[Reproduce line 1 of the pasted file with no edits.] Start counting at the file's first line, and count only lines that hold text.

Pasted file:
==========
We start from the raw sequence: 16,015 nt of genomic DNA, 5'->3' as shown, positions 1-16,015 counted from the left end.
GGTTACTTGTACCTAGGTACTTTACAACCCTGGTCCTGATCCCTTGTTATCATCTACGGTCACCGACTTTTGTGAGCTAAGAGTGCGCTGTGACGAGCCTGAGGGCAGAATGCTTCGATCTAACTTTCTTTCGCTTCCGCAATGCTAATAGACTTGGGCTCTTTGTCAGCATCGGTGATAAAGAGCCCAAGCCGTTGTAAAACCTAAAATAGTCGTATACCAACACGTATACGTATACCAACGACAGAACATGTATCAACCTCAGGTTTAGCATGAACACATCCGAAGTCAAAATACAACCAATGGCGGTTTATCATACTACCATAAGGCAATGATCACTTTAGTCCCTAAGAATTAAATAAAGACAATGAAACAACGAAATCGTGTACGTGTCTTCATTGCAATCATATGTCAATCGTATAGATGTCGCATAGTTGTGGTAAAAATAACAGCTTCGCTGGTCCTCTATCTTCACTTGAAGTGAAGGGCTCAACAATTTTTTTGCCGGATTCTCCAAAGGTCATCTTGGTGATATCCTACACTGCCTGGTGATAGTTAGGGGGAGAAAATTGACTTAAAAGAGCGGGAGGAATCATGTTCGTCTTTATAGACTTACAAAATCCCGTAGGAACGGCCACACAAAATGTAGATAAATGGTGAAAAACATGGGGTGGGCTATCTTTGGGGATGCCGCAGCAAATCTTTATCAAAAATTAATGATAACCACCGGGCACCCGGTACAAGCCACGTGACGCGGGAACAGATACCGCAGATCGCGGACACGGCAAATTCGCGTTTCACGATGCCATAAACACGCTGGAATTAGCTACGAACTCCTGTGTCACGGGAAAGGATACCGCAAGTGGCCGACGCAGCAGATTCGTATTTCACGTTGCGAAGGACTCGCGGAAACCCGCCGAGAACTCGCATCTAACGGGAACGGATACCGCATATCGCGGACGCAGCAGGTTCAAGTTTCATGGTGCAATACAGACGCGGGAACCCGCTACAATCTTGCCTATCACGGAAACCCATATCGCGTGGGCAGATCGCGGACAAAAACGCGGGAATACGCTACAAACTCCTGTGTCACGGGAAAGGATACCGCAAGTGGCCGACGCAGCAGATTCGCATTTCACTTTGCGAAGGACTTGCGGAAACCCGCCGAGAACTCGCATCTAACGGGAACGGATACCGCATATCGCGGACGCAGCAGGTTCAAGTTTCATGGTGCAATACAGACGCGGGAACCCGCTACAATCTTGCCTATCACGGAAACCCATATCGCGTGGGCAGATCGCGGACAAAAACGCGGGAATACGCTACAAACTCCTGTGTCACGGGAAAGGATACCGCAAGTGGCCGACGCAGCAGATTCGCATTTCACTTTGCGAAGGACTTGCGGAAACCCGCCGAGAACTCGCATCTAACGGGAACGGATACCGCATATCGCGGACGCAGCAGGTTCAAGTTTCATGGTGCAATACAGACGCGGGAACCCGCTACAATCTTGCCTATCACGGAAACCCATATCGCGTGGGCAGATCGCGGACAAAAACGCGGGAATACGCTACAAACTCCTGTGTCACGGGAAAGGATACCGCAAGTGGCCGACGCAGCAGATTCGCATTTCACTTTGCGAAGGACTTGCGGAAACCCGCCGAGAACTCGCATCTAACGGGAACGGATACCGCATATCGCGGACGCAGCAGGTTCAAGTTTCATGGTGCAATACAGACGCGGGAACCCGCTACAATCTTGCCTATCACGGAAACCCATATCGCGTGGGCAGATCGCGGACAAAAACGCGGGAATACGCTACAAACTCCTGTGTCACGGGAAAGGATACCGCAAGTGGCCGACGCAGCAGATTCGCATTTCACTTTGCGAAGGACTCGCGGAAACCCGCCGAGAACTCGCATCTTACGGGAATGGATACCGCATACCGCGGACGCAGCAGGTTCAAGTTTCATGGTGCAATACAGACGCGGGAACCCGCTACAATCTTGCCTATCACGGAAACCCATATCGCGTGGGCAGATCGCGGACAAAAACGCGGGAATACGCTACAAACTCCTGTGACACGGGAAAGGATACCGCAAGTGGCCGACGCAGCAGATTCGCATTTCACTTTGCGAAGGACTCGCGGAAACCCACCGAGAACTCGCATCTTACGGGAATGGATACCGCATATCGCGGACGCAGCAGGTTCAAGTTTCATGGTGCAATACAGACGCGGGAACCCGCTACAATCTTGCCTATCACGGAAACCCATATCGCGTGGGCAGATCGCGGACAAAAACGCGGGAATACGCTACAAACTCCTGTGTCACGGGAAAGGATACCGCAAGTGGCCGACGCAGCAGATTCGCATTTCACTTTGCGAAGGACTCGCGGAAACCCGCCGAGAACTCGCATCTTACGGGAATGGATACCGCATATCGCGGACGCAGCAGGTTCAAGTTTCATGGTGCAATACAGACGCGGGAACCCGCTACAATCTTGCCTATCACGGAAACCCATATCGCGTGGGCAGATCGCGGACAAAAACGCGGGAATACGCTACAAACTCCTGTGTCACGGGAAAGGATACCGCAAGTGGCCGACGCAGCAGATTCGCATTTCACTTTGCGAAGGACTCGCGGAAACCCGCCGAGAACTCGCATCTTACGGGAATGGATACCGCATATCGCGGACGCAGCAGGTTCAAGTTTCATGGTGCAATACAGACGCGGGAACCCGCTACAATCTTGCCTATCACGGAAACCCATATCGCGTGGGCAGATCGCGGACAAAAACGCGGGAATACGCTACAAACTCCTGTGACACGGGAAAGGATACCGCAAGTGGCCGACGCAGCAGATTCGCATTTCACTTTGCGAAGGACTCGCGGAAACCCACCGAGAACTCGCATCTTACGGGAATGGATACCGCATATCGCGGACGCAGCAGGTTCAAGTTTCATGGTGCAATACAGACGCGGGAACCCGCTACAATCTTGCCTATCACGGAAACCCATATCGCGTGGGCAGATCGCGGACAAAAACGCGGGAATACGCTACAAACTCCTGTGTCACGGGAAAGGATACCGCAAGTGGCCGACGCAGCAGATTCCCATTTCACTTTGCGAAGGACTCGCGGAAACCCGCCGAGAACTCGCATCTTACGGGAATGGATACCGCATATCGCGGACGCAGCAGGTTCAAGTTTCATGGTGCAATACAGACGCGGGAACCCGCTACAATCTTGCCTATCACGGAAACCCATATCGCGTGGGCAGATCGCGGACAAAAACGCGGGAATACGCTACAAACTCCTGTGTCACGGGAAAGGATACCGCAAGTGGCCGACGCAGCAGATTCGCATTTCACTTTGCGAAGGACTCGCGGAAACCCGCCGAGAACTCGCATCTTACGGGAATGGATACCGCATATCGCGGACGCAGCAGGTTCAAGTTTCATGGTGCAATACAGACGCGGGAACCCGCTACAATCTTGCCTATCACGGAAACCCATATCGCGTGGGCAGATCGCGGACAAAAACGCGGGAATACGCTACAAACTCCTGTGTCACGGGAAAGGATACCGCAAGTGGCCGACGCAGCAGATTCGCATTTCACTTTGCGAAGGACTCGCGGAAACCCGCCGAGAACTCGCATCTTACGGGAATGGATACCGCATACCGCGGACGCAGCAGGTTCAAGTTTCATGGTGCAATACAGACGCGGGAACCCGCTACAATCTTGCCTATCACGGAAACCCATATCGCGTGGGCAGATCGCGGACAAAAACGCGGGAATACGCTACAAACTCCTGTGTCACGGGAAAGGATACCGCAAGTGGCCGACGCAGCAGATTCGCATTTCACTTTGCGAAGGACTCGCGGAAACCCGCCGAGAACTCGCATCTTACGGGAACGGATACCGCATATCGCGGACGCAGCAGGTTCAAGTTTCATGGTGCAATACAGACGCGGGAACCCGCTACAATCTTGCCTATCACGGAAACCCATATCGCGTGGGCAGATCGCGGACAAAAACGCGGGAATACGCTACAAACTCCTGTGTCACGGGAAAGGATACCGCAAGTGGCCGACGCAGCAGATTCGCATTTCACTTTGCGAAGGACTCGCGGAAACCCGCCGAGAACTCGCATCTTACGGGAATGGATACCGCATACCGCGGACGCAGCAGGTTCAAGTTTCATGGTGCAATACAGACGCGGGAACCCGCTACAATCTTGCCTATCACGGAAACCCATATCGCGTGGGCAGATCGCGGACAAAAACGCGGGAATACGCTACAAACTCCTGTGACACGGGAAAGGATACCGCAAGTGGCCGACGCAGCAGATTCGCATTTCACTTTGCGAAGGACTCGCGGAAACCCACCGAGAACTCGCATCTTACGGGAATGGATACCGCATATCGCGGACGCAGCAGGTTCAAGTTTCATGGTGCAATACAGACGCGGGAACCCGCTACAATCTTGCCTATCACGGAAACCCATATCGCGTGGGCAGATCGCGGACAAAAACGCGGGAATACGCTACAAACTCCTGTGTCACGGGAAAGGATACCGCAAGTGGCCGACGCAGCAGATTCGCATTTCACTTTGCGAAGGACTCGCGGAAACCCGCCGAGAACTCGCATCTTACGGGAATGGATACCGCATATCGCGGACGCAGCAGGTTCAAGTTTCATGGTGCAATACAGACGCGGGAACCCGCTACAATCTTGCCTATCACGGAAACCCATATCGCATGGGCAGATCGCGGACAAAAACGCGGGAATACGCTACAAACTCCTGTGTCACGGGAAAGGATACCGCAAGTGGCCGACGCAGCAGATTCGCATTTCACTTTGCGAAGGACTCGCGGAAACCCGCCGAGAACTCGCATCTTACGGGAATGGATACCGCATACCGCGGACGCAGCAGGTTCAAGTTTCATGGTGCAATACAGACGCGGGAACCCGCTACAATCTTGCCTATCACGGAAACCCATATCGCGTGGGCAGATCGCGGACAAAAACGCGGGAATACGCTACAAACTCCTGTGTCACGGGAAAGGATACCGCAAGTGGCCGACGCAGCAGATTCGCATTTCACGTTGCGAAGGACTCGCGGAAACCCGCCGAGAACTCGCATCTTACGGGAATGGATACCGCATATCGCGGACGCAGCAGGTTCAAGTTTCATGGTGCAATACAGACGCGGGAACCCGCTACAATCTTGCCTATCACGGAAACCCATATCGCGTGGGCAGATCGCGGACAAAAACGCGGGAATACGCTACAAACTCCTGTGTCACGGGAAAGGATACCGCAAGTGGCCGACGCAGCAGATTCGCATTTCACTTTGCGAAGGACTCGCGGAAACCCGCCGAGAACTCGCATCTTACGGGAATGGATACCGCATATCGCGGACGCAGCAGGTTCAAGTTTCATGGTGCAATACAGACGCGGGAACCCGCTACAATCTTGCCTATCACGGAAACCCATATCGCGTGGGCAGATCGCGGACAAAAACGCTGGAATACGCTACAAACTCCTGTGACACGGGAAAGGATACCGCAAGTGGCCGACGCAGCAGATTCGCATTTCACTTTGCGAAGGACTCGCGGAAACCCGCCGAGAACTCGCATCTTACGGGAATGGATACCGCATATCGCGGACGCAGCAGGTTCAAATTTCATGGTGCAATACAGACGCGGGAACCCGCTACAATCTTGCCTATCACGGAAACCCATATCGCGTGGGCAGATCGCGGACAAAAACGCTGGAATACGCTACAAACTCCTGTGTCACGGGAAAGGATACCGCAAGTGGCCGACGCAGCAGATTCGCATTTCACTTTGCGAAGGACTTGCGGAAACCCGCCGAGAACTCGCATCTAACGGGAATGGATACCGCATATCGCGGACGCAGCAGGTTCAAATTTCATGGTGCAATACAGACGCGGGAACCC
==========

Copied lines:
We start from the raw sequence: 16,015 nt of genomic DNA, 5'->3' as shown, positions 1-16,015 counted from the left end.